A survey of local council officers suggests the prevalence of strip clubs and betting outlets on some high streets may be hurting the local economy.
The Local Government Association (LGA), which represents councils in England and Wales, wants new powers to prevent the clustering of certain types of premises.
Tony Newman of the LGA said shoppers were deterred by a high concentration of betting shops. "No-one's against betting shops," he told Today presenter Justin Webb.
"But it is about clusters of betting shops and the perception they're taking over some high streets and it's crowding out other shopping opportunities and it's also I think a key part in continuing to drive people away from local high streets and what we want to see is families coming back to high streets and making them attractive places for everybody to shop."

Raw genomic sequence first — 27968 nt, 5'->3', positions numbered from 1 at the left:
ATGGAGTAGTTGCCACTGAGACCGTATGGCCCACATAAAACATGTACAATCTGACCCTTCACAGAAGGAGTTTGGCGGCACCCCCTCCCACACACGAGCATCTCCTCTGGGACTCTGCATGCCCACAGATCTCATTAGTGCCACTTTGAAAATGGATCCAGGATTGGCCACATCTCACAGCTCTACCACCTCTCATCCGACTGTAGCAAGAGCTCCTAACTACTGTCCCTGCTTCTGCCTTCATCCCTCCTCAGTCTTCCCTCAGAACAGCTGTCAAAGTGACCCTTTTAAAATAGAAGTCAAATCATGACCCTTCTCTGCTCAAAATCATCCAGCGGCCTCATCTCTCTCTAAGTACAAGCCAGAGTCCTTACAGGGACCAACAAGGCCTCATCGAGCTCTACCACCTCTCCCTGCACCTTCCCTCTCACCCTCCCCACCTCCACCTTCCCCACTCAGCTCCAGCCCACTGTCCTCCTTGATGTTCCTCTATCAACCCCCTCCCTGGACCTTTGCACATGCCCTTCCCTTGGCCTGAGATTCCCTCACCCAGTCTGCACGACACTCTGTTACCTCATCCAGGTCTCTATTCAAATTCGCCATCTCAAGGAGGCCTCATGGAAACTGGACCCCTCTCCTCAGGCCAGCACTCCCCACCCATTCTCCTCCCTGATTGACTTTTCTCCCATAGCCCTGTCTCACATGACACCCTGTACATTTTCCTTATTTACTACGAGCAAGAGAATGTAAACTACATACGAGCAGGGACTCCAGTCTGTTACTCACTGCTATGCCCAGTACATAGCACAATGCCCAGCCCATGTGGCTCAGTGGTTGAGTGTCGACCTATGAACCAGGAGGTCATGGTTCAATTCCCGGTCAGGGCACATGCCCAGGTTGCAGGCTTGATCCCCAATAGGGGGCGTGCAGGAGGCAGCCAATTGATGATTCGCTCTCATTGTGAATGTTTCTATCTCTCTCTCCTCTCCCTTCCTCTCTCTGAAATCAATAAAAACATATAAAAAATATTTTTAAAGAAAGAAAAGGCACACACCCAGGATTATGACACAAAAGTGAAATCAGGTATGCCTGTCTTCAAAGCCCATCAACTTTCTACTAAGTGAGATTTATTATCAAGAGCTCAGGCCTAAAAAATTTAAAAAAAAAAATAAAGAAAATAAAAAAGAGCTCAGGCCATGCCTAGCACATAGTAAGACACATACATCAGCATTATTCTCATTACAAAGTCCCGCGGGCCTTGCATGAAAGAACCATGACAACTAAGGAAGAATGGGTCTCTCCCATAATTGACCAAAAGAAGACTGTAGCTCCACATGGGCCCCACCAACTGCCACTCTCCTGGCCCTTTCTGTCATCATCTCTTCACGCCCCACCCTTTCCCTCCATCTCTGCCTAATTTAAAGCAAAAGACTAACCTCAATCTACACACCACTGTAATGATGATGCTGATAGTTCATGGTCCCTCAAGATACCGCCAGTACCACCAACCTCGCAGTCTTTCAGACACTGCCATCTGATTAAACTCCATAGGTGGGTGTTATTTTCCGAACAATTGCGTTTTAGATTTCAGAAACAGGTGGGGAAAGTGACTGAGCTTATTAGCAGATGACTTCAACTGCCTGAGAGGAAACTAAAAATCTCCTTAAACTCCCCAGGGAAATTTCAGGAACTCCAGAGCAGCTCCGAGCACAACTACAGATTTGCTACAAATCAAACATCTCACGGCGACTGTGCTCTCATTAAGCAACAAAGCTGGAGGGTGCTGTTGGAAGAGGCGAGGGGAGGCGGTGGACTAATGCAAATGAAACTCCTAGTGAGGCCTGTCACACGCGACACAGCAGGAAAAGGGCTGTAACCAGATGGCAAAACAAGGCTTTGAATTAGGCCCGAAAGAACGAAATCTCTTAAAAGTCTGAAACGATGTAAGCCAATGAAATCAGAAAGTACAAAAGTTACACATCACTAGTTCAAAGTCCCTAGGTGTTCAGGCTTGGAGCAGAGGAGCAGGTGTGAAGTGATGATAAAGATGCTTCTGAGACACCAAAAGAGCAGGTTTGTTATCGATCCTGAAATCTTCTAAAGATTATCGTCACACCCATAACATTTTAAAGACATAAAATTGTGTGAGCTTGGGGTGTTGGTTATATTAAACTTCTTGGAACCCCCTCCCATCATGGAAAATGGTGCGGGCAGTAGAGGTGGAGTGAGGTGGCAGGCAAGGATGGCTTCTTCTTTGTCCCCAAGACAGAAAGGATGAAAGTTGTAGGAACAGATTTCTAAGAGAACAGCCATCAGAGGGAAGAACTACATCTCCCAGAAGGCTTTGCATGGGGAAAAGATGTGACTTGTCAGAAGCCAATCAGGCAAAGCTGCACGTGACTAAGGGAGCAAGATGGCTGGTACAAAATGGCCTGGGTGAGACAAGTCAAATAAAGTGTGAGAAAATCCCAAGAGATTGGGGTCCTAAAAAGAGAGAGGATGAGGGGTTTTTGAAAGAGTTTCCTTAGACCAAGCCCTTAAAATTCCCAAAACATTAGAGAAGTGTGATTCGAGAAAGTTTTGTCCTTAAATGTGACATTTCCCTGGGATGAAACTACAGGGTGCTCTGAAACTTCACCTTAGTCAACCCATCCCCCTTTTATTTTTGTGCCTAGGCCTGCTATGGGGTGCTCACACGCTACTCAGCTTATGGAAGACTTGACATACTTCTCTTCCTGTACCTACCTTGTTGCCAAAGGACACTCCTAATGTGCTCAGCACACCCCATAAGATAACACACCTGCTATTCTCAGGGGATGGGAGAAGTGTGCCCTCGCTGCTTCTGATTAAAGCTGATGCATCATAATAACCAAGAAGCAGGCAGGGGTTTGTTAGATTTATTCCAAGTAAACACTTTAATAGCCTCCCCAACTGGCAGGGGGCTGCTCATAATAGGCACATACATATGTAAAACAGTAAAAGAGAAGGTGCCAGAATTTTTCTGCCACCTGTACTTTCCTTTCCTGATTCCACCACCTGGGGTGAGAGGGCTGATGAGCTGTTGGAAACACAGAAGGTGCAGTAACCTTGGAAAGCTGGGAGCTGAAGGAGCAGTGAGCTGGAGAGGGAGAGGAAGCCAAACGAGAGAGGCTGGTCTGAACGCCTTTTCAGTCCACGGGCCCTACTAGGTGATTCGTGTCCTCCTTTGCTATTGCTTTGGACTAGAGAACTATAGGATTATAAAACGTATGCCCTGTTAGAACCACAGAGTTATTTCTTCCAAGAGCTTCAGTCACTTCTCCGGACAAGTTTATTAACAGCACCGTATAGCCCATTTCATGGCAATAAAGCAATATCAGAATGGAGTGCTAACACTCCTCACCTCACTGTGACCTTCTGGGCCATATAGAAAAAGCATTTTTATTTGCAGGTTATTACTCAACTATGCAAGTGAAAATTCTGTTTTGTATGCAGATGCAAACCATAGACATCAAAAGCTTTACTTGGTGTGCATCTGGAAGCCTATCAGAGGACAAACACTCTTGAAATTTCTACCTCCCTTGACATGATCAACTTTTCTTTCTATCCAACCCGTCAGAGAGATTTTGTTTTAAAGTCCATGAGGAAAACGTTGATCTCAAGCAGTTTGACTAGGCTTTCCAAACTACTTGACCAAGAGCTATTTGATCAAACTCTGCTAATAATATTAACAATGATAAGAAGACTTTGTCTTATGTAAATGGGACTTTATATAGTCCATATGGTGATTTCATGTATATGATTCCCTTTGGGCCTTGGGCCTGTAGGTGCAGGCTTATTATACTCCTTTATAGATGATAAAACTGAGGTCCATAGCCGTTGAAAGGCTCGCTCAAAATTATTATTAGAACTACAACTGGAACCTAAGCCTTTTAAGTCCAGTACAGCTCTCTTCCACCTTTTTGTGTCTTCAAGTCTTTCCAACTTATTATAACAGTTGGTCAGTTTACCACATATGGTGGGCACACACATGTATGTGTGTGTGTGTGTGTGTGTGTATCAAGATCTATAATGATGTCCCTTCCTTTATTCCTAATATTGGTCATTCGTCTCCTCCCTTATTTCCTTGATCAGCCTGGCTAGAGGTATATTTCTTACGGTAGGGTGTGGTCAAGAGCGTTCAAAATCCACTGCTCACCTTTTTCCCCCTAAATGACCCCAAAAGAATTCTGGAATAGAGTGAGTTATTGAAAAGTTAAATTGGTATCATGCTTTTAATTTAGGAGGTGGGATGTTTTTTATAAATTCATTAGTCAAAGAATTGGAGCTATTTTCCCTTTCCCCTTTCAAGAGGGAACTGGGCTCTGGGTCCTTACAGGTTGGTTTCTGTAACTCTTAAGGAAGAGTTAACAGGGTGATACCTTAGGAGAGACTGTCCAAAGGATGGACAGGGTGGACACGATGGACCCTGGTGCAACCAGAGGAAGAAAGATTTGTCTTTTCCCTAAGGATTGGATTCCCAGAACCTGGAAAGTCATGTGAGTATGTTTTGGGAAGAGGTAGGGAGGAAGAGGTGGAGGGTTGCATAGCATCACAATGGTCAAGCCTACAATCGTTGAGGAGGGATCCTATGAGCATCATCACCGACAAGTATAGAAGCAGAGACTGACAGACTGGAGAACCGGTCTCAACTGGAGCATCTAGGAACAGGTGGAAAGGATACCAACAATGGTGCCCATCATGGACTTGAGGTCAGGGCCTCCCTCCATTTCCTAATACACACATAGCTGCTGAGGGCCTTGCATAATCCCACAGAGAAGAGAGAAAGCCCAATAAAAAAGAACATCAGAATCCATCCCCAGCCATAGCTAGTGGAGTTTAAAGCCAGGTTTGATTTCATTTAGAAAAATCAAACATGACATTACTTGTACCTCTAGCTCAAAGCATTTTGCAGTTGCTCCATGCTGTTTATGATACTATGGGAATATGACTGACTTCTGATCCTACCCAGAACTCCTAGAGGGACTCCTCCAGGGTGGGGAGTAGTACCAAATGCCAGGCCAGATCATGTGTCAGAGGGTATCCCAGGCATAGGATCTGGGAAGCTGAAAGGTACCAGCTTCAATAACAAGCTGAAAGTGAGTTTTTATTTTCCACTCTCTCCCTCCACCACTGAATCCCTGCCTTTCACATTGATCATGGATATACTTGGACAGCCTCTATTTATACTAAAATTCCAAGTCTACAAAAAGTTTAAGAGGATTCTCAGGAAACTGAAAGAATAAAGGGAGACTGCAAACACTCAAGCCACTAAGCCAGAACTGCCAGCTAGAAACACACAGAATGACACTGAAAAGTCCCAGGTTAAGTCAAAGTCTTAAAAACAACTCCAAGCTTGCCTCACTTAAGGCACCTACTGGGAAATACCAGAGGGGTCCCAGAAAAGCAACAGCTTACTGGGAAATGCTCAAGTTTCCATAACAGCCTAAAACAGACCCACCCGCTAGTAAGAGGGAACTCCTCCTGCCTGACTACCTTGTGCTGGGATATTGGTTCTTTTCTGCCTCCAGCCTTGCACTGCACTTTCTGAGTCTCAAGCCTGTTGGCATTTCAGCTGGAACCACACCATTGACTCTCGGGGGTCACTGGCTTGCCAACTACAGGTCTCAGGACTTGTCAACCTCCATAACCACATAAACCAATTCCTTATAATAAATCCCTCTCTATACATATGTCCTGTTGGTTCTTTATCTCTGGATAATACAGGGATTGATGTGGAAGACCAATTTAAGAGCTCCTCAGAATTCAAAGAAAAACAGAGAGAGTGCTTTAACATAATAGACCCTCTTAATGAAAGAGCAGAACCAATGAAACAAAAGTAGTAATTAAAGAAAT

The survey's findings have has been questioned by the Association of British Bookmakers (ABB), which said betting shops created jobs and contributed to the vibrancy of high streets.
The chief executive of the ABB, Dirk Vennix, said betting shops actually brought people into high streets.
"We're a heavily regulated and taxed retail leisure sector and we're contributing £3bn to the UK economy and paying nearly £1bn in taxes," he explained.
"But above all don't forget that independent government inspectors have repeatedly told councils that we add to the vibrancy and vitality of high streets by generating footfall into town centres. Because don't forget we've got eight million customers and we generate more footfall than the average retail outlet apart from pharmacies and post offices."